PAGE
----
Successfully making Parmesan Sprouted Whole Wheat Bagels inspired a happy dance at my house. A bona fide, get your hands up, twist and shout, tickled pink sort of dance in the middle of the kitchen.
Why so giddy?
Well, as any parent can attest, making healthy food choices is a great idea until you try to replace a favorite. Favorites are harder to let go of and our daughter loves the bagels at Costco, specifically the Parmesan bagels. It is the only white bread I buy, even though I am still riddled with guilt every time she eats one.
Making dietary changes takes effort and time; old (bad) habits die hard. Even with a health crisis like the one we faced a couple years ago, we were careful to include our kids (those still at home) in the education process of our dietary conviction rather than force it on them. With both of them at an age far beyond the “because I said so” phase, their transition has been gradual, still allowing some things for them we would no longer eat … like Costco bagels.
Eating something for the sake of it being healthy has never worked at our house. If it does not pass the taste test, no one is going to touch it. I knew anything dense or chewy was not going to satisfy. I had to produce a bagel to make us both happy—sprouted grain for me; light, soft, crunchy when toasted, for her. No door stops. No seeds. Lots of Parmesan.
Bolstered with confidence from successful Sprouted Wheat Burger Buns and more than a dozen bagel recipes for reference, it was time to dive in. The only thing really holding me back was the idea of investing more than 3-4 hours, I needed bagels I could turn out in an afternoon. Every bagel recipe involved boiling the bagels, but I just didn’t want to mess with it, so I opted for steam instead, the same concept used to make French baguettes.
The steam worked, the pieced together recipe ideas worked, the mounds of Parmesan worked, it all worked!
Oh, the intoxicating aroma that spread through the house as the Parmesan melted over the bagels in the oven! All I could do was sit in front of my oven door watching the dough capture every morsel of cheese as it baked. When my husband and daughter walked in the door, they knew it too … there was something delicious going on in the kitchen and they wanted in on it.
Let the dancing ensue.
The only thing that would make these bagels any better is if I had taken the time for homemade cream cheese like my blogging friend, John. I assure you, his cream cheese recipe is on my agenda for the next batch.
Parmesan Sprouted Wheat Bagels
- Yield: 12 bagels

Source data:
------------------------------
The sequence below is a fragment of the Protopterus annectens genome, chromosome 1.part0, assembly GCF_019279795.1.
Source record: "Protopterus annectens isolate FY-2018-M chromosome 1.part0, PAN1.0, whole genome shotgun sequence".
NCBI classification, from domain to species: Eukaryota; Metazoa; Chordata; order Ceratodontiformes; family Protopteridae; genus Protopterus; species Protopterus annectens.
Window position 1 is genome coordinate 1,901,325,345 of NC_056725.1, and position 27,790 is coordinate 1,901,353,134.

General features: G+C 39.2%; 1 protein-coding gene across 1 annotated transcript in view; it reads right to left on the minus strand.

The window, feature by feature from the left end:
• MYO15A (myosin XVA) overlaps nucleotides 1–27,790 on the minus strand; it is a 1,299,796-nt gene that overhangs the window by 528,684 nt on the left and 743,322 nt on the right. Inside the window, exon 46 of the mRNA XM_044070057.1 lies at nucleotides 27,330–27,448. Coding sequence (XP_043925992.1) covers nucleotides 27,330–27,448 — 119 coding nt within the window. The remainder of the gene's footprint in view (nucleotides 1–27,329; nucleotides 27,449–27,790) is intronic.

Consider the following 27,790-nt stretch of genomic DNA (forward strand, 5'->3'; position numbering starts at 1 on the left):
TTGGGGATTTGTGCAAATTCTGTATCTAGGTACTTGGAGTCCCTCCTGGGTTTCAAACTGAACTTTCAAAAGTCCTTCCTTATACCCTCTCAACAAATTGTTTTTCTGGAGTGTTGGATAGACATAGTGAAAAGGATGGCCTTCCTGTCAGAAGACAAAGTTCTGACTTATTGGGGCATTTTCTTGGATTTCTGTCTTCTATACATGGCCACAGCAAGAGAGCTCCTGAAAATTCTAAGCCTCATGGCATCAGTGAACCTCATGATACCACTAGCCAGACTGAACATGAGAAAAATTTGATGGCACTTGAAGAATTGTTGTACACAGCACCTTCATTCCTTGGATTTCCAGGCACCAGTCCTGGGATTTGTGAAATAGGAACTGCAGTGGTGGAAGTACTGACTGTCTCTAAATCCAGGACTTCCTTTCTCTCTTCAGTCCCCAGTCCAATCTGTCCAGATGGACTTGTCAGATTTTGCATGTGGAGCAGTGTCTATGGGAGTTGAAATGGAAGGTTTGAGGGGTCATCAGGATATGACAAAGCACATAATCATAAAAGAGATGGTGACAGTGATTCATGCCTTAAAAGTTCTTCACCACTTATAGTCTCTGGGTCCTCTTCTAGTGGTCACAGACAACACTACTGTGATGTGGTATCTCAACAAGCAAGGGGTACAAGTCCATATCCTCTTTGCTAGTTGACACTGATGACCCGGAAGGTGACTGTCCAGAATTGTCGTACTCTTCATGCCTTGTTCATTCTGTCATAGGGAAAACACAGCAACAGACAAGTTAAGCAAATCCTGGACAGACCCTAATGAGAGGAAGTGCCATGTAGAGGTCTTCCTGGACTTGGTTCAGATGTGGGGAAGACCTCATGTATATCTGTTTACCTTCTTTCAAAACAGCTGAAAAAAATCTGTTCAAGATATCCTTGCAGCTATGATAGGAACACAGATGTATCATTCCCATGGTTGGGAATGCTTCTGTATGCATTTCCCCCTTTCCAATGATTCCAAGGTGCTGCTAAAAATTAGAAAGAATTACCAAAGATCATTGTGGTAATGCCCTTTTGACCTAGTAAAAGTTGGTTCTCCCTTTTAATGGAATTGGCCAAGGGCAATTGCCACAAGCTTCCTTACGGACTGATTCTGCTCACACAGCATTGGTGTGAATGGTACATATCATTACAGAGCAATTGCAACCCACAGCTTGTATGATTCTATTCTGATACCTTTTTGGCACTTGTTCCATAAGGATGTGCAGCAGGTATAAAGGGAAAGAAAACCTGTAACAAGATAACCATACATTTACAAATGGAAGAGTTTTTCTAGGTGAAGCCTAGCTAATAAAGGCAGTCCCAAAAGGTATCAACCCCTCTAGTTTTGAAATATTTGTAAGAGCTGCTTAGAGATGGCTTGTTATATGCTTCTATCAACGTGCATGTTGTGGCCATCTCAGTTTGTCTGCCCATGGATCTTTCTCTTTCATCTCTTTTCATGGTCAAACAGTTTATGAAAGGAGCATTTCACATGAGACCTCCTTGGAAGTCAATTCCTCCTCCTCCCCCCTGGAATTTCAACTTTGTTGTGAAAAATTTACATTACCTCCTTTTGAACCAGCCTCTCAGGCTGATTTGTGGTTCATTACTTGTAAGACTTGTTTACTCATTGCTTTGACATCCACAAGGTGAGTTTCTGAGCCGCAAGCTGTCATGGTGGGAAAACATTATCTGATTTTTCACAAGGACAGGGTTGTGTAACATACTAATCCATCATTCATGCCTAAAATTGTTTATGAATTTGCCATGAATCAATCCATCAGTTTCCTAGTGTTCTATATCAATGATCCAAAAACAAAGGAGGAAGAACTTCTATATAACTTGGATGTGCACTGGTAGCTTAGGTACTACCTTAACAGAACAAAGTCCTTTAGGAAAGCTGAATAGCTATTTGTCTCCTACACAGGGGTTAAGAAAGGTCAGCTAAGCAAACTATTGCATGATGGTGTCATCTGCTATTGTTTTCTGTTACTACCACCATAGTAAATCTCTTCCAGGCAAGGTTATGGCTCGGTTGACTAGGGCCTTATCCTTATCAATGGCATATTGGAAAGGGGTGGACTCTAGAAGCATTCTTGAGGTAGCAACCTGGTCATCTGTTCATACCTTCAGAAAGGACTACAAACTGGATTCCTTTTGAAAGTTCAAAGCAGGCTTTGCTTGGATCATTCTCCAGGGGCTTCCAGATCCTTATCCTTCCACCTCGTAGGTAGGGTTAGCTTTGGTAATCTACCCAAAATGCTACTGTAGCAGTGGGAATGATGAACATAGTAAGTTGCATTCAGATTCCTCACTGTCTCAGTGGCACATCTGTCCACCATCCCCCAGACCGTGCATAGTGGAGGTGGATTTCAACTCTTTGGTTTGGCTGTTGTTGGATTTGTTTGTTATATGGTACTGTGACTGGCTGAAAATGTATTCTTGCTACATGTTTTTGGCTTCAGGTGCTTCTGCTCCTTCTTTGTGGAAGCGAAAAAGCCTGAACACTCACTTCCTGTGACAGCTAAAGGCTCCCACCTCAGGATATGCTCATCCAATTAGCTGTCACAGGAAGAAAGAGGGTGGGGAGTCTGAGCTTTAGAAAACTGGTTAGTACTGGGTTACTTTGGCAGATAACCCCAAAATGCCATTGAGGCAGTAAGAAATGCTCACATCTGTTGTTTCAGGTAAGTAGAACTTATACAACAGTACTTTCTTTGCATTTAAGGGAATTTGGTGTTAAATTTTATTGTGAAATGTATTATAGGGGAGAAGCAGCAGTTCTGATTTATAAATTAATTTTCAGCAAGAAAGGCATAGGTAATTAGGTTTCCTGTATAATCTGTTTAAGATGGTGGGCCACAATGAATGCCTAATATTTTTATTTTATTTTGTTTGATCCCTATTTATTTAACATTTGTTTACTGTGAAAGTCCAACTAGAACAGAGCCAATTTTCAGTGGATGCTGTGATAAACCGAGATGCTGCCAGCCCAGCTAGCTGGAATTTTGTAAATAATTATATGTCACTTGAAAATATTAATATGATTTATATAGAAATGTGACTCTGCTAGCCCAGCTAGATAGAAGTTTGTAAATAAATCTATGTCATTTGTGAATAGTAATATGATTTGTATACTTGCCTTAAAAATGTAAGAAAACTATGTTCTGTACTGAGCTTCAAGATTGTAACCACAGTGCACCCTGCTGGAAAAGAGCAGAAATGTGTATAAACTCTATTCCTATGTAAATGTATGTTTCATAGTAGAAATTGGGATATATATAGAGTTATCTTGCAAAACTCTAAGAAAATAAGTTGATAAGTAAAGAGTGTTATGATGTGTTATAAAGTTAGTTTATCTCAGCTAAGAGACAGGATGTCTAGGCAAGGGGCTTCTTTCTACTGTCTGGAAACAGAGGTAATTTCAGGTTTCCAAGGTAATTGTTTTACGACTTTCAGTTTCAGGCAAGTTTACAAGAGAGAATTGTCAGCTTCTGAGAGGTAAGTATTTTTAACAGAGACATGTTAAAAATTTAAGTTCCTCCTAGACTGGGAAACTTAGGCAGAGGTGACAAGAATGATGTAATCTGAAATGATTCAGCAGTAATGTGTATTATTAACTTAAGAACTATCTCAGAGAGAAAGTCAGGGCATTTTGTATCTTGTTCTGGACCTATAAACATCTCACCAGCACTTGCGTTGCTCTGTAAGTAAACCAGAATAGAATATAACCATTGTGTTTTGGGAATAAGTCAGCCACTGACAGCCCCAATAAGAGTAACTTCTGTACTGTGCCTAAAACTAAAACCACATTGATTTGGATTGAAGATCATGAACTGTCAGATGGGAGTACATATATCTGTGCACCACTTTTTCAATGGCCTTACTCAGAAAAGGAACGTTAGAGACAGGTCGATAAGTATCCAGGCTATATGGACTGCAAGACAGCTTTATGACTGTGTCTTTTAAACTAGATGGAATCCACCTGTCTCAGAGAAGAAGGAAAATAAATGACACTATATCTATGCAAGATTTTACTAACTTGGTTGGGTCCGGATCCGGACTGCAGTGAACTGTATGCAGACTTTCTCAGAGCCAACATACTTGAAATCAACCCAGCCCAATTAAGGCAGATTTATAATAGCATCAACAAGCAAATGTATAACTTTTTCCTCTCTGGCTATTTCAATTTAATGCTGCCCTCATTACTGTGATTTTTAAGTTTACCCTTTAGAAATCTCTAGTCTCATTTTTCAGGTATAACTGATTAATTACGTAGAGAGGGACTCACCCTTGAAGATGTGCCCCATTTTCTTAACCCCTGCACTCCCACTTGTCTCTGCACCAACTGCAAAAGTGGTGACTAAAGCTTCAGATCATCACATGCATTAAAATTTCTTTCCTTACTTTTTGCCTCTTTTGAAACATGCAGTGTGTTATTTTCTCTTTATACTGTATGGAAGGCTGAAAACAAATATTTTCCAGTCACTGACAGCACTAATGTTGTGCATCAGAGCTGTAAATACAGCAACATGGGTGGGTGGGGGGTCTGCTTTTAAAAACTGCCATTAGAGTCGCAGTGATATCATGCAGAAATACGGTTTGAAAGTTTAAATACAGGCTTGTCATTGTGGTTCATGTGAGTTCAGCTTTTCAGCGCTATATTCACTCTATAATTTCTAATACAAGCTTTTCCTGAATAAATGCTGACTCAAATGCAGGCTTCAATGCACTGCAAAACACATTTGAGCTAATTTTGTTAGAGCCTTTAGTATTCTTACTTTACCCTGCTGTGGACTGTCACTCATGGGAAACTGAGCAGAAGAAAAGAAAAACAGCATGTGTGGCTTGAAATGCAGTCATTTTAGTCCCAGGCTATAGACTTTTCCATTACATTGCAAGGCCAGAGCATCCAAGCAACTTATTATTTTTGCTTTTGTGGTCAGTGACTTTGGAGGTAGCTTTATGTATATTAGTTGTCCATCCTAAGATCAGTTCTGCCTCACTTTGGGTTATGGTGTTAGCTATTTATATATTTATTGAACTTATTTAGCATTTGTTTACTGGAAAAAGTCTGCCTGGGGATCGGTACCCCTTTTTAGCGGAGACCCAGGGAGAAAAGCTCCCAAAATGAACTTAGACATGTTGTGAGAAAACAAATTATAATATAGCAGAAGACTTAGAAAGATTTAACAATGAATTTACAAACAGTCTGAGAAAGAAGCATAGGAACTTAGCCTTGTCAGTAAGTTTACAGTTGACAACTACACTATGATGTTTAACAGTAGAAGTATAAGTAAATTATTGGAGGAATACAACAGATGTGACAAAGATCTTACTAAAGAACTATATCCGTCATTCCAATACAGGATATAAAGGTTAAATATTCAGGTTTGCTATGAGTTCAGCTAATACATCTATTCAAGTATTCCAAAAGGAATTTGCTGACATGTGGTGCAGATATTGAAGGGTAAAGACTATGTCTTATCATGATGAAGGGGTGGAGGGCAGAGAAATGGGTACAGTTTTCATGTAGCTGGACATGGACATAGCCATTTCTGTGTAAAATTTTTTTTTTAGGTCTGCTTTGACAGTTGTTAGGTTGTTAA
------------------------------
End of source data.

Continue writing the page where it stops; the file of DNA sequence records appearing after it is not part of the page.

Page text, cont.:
- Category: Bread, Baking, Breakfast
- 2 cups warm water — 110°-115°
- 1 1/2 tablespoons active dry yeast
- 2 tablespoons honey
- 5 cups sprouted whole wheat flour
- 1 1/2 teaspoons sea salt
- 1 large egg
- 1 large egg white — lightly beaten
- 2 cups Parmigiano-Reggiano cheese — shredded
- Olive oil
- Dissolve yeast in warm water and honey in a stand mixer or a large bowl; let stand for 5 minutes. Stir in half the flour, salt, and whole egg until well blended. Let rest for 20 minutes.
- In a stand mixer with a paddle or flat beater, mix-in the remaining flour, up to 5 cups, allowing the mixer to run for 4-5 minutes. Turn dough out onto a floured surface and knead for one or two turns to form a ball.
- Oil a bowl with olive oil, place dough in bowl and turn over so that oiled surface is face-up. Cover the bowl with plastic wrap and then a towel, and let it rise in a warm spot (above 70°) for 1 hour, or until nearly doubled in bulk. (The oven, with the oven light ON is a great place to let the dough rise if the room is cool.)
- Line two baking sheets with parchment paper and create 6 small circles of Parmesan cheese on each sheet for the bagels to rest on–this will create a cheese crust on the bottom side of the bagel. Make sure the circles are far enough apart so the bagels do not touch when rising.
- With oiled hands, punch down dough and divide it into 12 pieces on a lightly floured surface (a kitchen scale can be helpful to make sure they are even). Shape each piece into a round, smooth ball, then punch thumb through middle of dough and stretch to create a 1 1/2″ hole in the middle. Place bagel on top of prepared circle of Parmesan and repeat with remaining dough.
- Once all the bagels are formed, brush egg white on all exposed sides and sprinkle with remaining cheese. Don’t worry about the cheese falling in the hole or any cheese that falls on the pan. Just gently push it up next to each bagel (the bagel will “grab” it as it rises and bakes).
- Allow bagels to rise for 20-30 minutes in a warm place away from drafts, or cover with a lightweight smooth towel or tented aluminum foil.
- Preheat the oven to 425° and position an oven rack in the lower third of the oven (approximately the third position from the bottom in a seven rack oven) and one in the lowest position. Pour 2 cups of boiling water in a shallow pan and place on the lowest rack of the oven. Steam will help the crust have the desired “pull” and texture of bagels traditionally boiled in water before baking.
- Bake the bagels on the rack above the steam pan for 5 minutes uncovered, then tent with aluminum foil and continue baking 12-15 minutes until light-golden in color. This will keep the bagels from becoming too browned to toast at a later time. If serving all the bagels right away without toasting, the foil is not needed.
- Remove from oven and let cool on the pan for 10-15 minutes. Remove from pan and cool completely on wire racks until ready to slice and serve or freeze.
The amount of flour needed will vary depending on humidity and altitude. The dough is softer and stickier than dough made with white flour.
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